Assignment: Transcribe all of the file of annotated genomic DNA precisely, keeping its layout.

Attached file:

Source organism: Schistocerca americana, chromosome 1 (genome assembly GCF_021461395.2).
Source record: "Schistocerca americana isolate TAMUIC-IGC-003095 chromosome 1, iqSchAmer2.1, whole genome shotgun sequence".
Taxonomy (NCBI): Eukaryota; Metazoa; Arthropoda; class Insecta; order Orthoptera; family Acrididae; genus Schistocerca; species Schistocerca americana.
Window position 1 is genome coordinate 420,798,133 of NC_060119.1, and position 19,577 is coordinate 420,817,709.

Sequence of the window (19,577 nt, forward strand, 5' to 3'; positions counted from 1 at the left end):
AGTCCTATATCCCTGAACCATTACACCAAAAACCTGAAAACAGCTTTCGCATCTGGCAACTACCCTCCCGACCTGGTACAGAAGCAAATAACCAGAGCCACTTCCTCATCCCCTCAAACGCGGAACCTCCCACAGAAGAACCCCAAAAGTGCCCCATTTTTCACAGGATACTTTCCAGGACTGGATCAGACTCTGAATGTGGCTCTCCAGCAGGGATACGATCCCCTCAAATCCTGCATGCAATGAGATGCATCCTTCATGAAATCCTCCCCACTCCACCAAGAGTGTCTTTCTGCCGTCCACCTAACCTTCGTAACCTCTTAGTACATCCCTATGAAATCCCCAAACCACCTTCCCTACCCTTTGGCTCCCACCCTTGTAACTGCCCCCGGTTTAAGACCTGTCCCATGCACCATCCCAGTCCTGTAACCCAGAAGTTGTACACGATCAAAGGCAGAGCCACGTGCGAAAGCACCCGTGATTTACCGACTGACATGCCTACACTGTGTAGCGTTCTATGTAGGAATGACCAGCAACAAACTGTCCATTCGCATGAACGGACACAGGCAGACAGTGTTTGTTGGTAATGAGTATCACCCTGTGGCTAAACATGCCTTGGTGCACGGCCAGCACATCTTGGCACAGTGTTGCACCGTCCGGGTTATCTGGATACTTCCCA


Source organism: Schistocerca americana, chromosome 1 (genome assembly GCF_021461395.2).
Source record: "Schistocerca americana isolate TAMUIC-IGC-003095 chromosome 1, iqSchAmer2.1, whole genome shotgun sequence".
Taxonomy (NCBI): Eukaryota; Metazoa; Arthropoda; class Insecta; order Orthoptera; family Acrididae; genus Schistocerca; species Schistocerca americana.
Window position 1 is genome coordinate 420,798,133 of NC_060119.1, and position 19,577 is coordinate 420,817,709.

Sequence of the window (19,577 nt, forward strand, 5' to 3'; positions counted from 1 at the left end):
AGTCCTATATCCCTGAACCATTACACCAAAAACCTGAAAACAGCTTTCGCATCTGGCAACTACCCTCCCGACCTGGTACAGAAGCAAATAACCAGAGCCACTTCCTCATCCCCTCAAACGCGGAACCTCCCACAGAAGAACCCCAAAAGTGCCCCATTTTTCACAGGATACTTTCCAGGACTGGATCAGACTCTGAATGTGGCTCTCCAGCAGGGATACGATCCCCTCAAATCCTGCATGCAATGAGATGCATCCTTCATGAAATCCTCCCCACTCCACCAAGAGTGTCTTTCTGCCGTCCACCTAACCTTCGTAACCTCTTAGTACATCCCTATGAAATCCCCAAACCACCTTCCCTACCCTTTGGCTCCCACCCTTGTAACTGCCCCCGGTTTAAGACCTGTCCCATGCACCATCCCAGTCCTGTAACCCAGAAGTTGTACACGATCAAAGGCAGAGCCACGTGCGAAAGCACCCGTGATTTACCGACTGACATGCCTACACTGTGTAGCGTTCTATGTAGGAATGACCAGCAACAAACTGTCCATTCGCATGAACGGACACAGGCAGACAGTGTTTGTTGGTAATGAGTATCACCCTGTGGCTAAACATGCCTTGGTGCACGGCCAGCACATCTTGGCACAGTGTTGCACCGTCCGGGTTATCTGGATACTTCCCA